As it happens, van Meegeren was neither a good artist nor a skilled forger. Nursing a wounded pride from the critical rejection of his own mediocre paintings, he set off to prove his worth by painting some equally good (he thought) original compositions in the style of various established Dutch masters. He wasn’t trying to fool people into thinking that his Vermeers were genuine quite so much as he hoped to prove his equal merit as an artist. As a result, he never worked too hard to eradicate his stylistic signature from the forged pictures. Even so, some collectors willingly suspended a plausible disbelief, and accepted his faux masterworks as the real thing. Perhaps they, like the artist, were too close to the stylistic markers of their time—that Disney thing—to recognize it in van Meegeren’s knockoffs.
Van Meegeren’s fraud, among other things, has led me over time to see a related falsification in some of the most celebrated art of our time. This is the fakery of pretending to be an important, timely, or original artist. A friend once said to me in a conversation about spiritual prophets, “You can’t decide to be Jesus Christ.” But in a sense, that is what we have been training young artists to do for several generations now—to methodically concoct the appearance of cultural currency, intellectual import and innovative genius, instead of finding their way to those qualities through a life of searching labor.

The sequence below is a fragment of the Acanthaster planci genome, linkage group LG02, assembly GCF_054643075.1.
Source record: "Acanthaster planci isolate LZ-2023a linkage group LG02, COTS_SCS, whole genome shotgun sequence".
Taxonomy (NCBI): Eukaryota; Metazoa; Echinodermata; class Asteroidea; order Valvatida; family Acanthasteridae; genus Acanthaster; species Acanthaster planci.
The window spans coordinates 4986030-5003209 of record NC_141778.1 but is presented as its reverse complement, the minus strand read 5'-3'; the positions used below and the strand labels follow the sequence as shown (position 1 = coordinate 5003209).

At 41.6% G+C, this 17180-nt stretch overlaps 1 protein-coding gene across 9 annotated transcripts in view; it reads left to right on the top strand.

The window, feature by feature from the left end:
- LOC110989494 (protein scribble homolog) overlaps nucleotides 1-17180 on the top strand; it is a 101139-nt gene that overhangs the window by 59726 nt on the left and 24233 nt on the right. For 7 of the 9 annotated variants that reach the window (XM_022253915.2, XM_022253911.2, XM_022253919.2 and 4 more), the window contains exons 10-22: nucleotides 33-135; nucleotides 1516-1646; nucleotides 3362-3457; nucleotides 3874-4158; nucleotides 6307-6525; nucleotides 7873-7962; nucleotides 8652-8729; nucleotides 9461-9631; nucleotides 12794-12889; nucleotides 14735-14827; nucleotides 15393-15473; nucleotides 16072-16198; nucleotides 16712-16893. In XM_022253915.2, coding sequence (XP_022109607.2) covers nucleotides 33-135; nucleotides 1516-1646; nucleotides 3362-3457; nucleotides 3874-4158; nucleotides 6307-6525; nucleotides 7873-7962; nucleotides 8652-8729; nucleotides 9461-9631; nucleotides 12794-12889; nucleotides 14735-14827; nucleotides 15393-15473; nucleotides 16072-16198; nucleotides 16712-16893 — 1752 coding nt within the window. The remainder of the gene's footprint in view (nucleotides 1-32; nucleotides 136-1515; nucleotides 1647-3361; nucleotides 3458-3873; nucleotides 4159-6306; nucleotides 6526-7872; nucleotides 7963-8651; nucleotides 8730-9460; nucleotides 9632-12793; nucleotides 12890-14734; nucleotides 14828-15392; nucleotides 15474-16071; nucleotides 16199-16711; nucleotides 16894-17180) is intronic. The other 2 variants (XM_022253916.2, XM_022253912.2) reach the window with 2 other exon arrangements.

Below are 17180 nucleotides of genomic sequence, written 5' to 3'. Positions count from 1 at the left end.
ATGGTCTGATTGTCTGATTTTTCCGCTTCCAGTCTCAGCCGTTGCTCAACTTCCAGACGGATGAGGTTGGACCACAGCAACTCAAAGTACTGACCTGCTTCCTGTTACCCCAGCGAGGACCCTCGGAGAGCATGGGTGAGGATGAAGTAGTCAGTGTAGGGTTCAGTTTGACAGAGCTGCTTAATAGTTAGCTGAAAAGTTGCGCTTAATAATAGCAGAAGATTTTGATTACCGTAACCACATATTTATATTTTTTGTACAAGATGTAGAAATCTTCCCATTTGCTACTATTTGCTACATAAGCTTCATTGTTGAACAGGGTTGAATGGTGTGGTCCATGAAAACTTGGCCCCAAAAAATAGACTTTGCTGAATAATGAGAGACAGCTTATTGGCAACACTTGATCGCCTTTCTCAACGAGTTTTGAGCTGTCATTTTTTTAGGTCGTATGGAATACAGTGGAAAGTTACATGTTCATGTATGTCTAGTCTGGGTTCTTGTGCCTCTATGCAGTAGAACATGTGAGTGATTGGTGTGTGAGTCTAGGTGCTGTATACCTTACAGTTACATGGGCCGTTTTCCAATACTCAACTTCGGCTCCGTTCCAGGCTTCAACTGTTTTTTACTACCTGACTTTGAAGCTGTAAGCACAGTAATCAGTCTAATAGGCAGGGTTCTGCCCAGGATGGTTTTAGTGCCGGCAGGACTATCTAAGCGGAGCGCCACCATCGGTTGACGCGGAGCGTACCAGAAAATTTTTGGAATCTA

I trace the trend back to 1953, when a young Robert Rauschenberg famously erased a drawing by Willem de Kooning. In that act, Rauschenberg wasn’t interested in the kind of investment of effort that an actual de Kooning represented as a work of art, he simply realized that in order to assure his own ascendancy he must obliterate the aura of its legitimacy. This was a clever and conceptually provocative notion to be sure; but on a cruder level it was also a starkly self-interested move, calculated to tell the world two things: first, that a work by de Kooning could not possibly have ongoing meaning in a world where Rauschenberg could be celebrated for erasing it; and secondly, that his art must now be as meaningful (and as good) as de Kooning’s purely for the fact of his having physically removed the latter.
Much of the work celebrated in the years since that event by the “art world”—that huge, self-referential, self-replicating industry of permanent and commercialized artistic revolution—is complicit in some fundamental way with Rauschenberg’s now institutionalized act of erasure. It follows a determined path from the transgressing movement that sets the bar to its analysis by critics, historians, and curators to the professional academies where each new cycle is deconstructed as a war plan for the next vanguard’s charge. It is, above all, an assembly line tuned to maximize production. The circle is closed and fixed in the great bazaar of the art fairs, auction houses and museums, where the latest order of bogus innovation is paraded, praised and peddled like so much aesthetic couture. The whole mechanism calls to mind the fabled bird that flies up its own ass and disappears, as each newly minted class of MFAs marches forth from prestigious art schools like RISD, Yale, Columbia or Cal Arts armed with fresh boxes of Rauschenberg’s erasers.
The questions are: is this art at all, or is it something else? And if it is something else, do we really want it? And if we don’t really want it—what exactly do we want?